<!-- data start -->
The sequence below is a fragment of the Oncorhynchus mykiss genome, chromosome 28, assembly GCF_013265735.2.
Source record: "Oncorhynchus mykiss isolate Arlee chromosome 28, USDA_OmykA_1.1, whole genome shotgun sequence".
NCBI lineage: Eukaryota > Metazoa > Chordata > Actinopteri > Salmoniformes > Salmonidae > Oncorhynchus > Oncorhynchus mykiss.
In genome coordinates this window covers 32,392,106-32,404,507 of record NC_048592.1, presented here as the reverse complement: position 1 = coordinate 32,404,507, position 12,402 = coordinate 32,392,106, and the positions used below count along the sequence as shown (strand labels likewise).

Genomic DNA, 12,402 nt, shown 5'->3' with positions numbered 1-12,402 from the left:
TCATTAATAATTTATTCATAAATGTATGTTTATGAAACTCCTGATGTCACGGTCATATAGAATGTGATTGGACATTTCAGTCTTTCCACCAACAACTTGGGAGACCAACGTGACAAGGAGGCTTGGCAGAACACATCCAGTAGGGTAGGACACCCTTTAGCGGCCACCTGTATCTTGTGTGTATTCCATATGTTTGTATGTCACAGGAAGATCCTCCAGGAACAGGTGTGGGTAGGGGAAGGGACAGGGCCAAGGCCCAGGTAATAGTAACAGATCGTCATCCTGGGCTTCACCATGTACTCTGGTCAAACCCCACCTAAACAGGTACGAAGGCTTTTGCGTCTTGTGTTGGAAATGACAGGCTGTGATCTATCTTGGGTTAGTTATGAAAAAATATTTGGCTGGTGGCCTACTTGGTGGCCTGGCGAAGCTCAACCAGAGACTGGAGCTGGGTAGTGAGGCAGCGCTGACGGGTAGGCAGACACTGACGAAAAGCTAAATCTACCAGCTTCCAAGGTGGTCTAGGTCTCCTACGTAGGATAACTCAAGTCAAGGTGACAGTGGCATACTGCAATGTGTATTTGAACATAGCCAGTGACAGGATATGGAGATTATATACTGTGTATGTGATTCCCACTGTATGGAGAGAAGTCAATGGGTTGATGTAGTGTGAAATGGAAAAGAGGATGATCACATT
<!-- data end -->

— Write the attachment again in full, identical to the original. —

The sequence below is a fragment of the Oncorhynchus mykiss genome, chromosome 28, assembly GCF_013265735.2.
Source record: "Oncorhynchus mykiss isolate Arlee chromosome 28, USDA_OmykA_1.1, whole genome shotgun sequence".
NCBI lineage: Eukaryota > Metazoa > Chordata > Actinopteri > Salmoniformes > Salmonidae > Oncorhynchus > Oncorhynchus mykiss.
In genome coordinates this window covers 32,392,106-32,404,507 of record NC_048592.1, presented here as the reverse complement: position 1 = coordinate 32,404,507, position 12,402 = coordinate 32,392,106, and the positions used below count along the sequence as shown (strand labels likewise).

Genomic DNA, 12,402 nt, shown 5'->3' with positions numbered 1-12,402 from the left:
TCATTAATAATTTATTCATAAATGTATGTTTATGAAACTCCTGATGTCACGGTCATATAGAATGTGATTGGACATTTCAGTCTTTCCACCAACAACTTGGGAGACCAACGTGACAAGGAGGCTTGGCAGAACACATCCAGTAGGGTAGGACACCCTTTAGCGGCCACCTGTATCTTGTGTGTATTCCATATGTTTGTATGTCACAGGAAGATCCTCCAGGAACAGGTGTGGGTAGGGGAAGGGACAGGGCCAAGGCCCAGGTAATAGTAACAGATCGTCATCCTGGGCTTCACCATGTACTCTGGTCAAACCCCACCTAAACAGGTACGAAGGCTTTTGCGTCTTGTGTTGGAAATGACAGGCTGTGATCTATCTTGGGTTAGTTATGAAAAAATATTTGGCTGGTGGCCTACTTGGTGGCCTGGCGAAGCTCAACCAGAGACTGGAGCTGGGTAGTGAGGCAGCGCTGACGGGTAGGCAGACACTGACGAAAAGCTAAATCTACCAGCTTCCAAGGTGGTCTAGGTCTCCTACGTAGGATAACTCAAGTCAAGGTGACAGTGGCATACTGCAATGTGTATTTGAACATAGCCAGTGACAGGATATGGAGATTATATACTGTGTATGTGATTCCCACTGTATGGAGAGAAGTCAATGGGTTGATGTAGTGTGAAATGGAAAAGAGGATGATCACATT